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Homeworking Trends

An overview of recent trends in homeworking.
Laptop in front of a wood burning stove

The prevalence of homeworking, in general, has increased in recent years, with concomitant developments in technology facilitating this approach. While many office workers have worked from home during the recent COVID-19 pandemic a legacy of a maybe to accelerate the trend towards greater levels of remote work.

To illustrate pre-lockdown in the UK, 2.6 million people engaged in agile working from different locations, using home as a base, and over 1.5 million people worked exclusively from home; a 74% increase since 2008 (1).

Further, of the 32 million people currently employed in the UK, many are engaged in sectors where organisations support technology-enabled agile working, such as, Financial and Insurance activities (1.3 million people), Professional, Scientific and Technical Activities (2.5 million people), Administrative and Support Services (1.5 million people).

This trend towards homeworking is in many ways a case of ‘back to the future. During the middle ages many professions, such as bakers, seamstresses, shoemakers and blacksmiths were all professions that were based within or upon someone’s home. The industrial revolution then saw profound changes in the way people worked and people moved from the home in to the factory. At the dawn of the 20th century there was the rise of the first commercial workspaces were people had access to constant electricity, telephones, typewriters etc. This was accompanied by public transport improvements making commuting a norm.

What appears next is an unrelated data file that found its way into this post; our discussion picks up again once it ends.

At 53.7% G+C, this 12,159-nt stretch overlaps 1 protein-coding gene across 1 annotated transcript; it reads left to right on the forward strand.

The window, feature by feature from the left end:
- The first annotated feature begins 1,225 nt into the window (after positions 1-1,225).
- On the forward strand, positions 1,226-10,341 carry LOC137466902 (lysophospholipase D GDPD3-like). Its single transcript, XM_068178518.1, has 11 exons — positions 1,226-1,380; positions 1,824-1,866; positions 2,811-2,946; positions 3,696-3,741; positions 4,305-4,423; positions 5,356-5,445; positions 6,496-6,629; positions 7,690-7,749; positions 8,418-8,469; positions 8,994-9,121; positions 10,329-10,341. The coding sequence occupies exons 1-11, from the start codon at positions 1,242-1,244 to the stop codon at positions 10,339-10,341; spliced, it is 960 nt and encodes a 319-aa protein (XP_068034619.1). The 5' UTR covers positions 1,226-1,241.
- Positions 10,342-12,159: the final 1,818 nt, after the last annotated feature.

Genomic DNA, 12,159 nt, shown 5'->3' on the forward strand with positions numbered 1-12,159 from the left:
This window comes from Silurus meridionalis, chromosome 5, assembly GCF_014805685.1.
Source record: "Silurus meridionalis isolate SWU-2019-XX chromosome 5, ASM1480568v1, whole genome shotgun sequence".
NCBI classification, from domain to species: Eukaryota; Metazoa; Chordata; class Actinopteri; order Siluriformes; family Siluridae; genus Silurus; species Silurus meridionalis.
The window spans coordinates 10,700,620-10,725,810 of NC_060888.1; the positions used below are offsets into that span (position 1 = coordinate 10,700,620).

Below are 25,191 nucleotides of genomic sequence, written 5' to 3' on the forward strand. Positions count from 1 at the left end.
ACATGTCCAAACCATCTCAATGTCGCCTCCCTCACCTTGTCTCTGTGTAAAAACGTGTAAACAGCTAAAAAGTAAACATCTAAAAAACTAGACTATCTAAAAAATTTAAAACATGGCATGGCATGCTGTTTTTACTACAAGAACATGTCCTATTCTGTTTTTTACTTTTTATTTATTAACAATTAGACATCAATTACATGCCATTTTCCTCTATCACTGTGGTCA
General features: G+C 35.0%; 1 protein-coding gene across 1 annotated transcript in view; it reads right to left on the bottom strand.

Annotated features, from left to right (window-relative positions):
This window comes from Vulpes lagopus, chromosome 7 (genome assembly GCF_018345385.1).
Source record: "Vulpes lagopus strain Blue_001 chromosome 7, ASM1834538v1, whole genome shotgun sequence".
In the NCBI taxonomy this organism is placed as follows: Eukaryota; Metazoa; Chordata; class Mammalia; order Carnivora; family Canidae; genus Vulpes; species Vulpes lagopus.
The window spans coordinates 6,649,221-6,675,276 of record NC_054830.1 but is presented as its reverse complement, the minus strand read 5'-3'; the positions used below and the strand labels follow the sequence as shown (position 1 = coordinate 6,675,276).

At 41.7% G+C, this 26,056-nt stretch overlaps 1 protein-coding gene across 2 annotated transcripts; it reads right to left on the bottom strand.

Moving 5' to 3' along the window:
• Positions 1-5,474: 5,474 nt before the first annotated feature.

Recently however, as we detailed in the opening paragraph this trend is being reversed. While commuting became the norm it was not necessarily a pleasant experience with traffic jams and delays on public transport. In the 1980’s pioneer companies set out teleworking strategies, including Amex, GE and Levis. In the United States in 2010, President Barack Obama signed the Telework Enhancement Act of 2010, which required all federal executive agencies to establish policies for eligible employees to work remotely. So remote working has moved from a perk to business strategy for many large organisations.

So the trend in remote working is clear – while most office workers spend the majority of their time mostly working in … not surprisingly offices …. There is a trend for those offices to be at home for a growing number for at least some of the week.

References

  1. Homeworkers by UK region, 2008 to 2018. 2019, Office for National Statistics
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